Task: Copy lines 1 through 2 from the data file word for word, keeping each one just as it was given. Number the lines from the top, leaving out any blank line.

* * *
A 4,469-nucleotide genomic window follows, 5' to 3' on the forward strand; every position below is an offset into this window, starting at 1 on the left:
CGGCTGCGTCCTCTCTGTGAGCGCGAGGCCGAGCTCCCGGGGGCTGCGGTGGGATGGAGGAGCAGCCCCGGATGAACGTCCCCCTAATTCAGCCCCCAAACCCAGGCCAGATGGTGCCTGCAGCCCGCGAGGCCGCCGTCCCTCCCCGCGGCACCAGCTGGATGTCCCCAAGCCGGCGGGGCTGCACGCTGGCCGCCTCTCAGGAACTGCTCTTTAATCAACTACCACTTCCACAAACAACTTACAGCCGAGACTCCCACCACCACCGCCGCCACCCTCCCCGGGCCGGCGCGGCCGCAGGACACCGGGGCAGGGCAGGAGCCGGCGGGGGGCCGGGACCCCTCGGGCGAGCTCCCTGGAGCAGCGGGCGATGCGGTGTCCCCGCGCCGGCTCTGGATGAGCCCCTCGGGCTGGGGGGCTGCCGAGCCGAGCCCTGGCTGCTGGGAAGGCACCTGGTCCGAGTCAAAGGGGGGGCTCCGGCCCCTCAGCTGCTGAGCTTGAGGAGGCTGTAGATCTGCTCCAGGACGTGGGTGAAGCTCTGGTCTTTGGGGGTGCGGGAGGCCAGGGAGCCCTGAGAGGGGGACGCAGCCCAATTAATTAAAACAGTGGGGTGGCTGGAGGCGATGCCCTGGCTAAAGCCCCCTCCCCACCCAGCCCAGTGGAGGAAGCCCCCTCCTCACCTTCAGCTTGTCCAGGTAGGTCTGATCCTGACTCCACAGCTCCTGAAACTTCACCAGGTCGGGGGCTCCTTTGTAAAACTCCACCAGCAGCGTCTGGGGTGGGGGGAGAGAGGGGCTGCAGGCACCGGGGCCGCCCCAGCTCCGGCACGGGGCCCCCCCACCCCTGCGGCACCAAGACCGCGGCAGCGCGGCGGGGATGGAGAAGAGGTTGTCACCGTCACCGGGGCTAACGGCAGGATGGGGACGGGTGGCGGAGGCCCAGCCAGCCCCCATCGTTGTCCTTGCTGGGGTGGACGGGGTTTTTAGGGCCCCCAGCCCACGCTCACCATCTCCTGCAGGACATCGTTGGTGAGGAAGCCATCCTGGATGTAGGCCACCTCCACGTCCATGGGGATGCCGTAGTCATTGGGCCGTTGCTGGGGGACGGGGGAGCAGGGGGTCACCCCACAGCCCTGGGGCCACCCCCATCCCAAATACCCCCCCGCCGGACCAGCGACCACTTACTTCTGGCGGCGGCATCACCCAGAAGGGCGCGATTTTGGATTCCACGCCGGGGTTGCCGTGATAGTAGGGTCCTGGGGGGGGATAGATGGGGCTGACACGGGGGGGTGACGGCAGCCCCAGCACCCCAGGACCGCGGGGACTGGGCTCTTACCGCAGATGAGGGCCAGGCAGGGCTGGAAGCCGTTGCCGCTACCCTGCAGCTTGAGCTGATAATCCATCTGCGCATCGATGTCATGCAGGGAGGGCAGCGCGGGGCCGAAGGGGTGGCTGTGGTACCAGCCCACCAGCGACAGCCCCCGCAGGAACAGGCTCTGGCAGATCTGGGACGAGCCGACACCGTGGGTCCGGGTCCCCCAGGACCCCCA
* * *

A 4,469-nucleotide genomic window follows, 5' to 3' on the forward strand; every position below is an offset into this window, starting at 1 on the left:
CGGCTGCGTCCTCTCTGTGAGCGCGAGGCCGAGCTCCCGGGGGCTGCGGTGGGATGGAGGAGCAGCCCCGGATGAACGTCCCCCTAATTCAGCCCCCAAACCCAGGCCAGATGGTGCCTGCAGCCCGCGAGGCCGCCGTCCCTCCCCGCGGCACCAGCTGGATGTCCCCAAGCCGGCGGGGCTGCACGCTGGCCGCCTCTCAGGAACTGCTCTTTAATCAACTACCACTTCCACAAACAACTTACAGCCGAGACTCCCACCACCACCGCCGCCACCCTCCCCGGGCCGGCGCGGCCGCAGGACACCGGGGCAGGGCAGGAGCCGGCGGGGGGCCGGGACCCCTCGGGCGAGCTCCCTGGAGCAGCGGGCGATGCGGTGTCCCCGCGCCGGCTCTGGATGAGCCCCTCGGGCTGGGGGGCTGCCGAGCCGAGCCCTGGCTGCTGGGAAGGCACCTGGTCCGAGTCAAAGGGGGGGCTCCGGCCCCTCAGCTGCTGAGCTTGAGGAGGCTGTAGATCTGCTCCAGGACGTGGGTGAAGCTCTGGTCTTTGGGGGTGCGGGAGGCCAGGGAGCCCTGAGAGGGGGACGCAGCCCAATTAATTAAAACAGTGGGGTGGCTGGAGGCGATGCCCTGGCTAAAGCCCCCTCCCCACCCAGCCCAGTGGAGGAAGCCCCCTCCTCACCTTCAGCTTGTCCAGGTAGGTCTGATCCTGACTCCACAGCTCCTGAAACTTCACCAGGTCGGGGGCTCCTTTGTAAAACTCCACCAGCAGCGTCTGGGGTGGGGGGAGAGAGGGGCTGCAGGCACCGGGGCCGCCCCAGCTCCGGCACGGGGCCCCCCCACCCCTGCGGCACCAAGACCGCGGCAGCGCGGCGGGGATGGAGAAGAGGTTGTCACCGTCACCGGGGCTAACGGCAGGATGGGGACGGGTGGCGGAGGCCCAGCCAGCCCCCATCGTTGTCCTTGCTGGGGTGGACGGGGTTTTTAGGGCCCCCAGCCCACGCTCACCATCTCCTGCAGGACATCGTTGGTGAGGAAGCCATCCTGGATGTAGGCCACCTCCACGTCCATGGGGATGCCGTAGTCATTGGGCCGTTGCTGGGGGACGGGGGAGCAGGGGGTCACCCCACAGCCCTGGGGCCACCCCCATCCCAAATACCCCCCCGCCGGACCAGCGACCACTTACTTCTGGCGGCGGCATCACCCAGAAGGGCGCGATTTTGGATTCCACGCCGGGGTTGCCGTGATAGTAGGGTCCTGGGGGGGGATAGATGGGGCTGACACGGGGGGGTGACGGCAGCCCCAGCACCCCAGGACCGCGGGGACTGGGCTCTTACCGCAGATGAGGGCCAGGCAGGGCTGGAAGCCGTTGCCGCTACCCTGCAGCTTGAGCTGATAATCCATCTGCGCATCGATGTCATGCAGGGAGGGCAGCGCGGGGCCGAAGGGGTGGCTGTGGTACCAGCCCACCAGCGACAGCCCCCGCAGGAACAGGCTCTGGCAGATCTGGGACGAGCCGACACCGTGGGTCCGGGTCCCCCAGGACCCCCA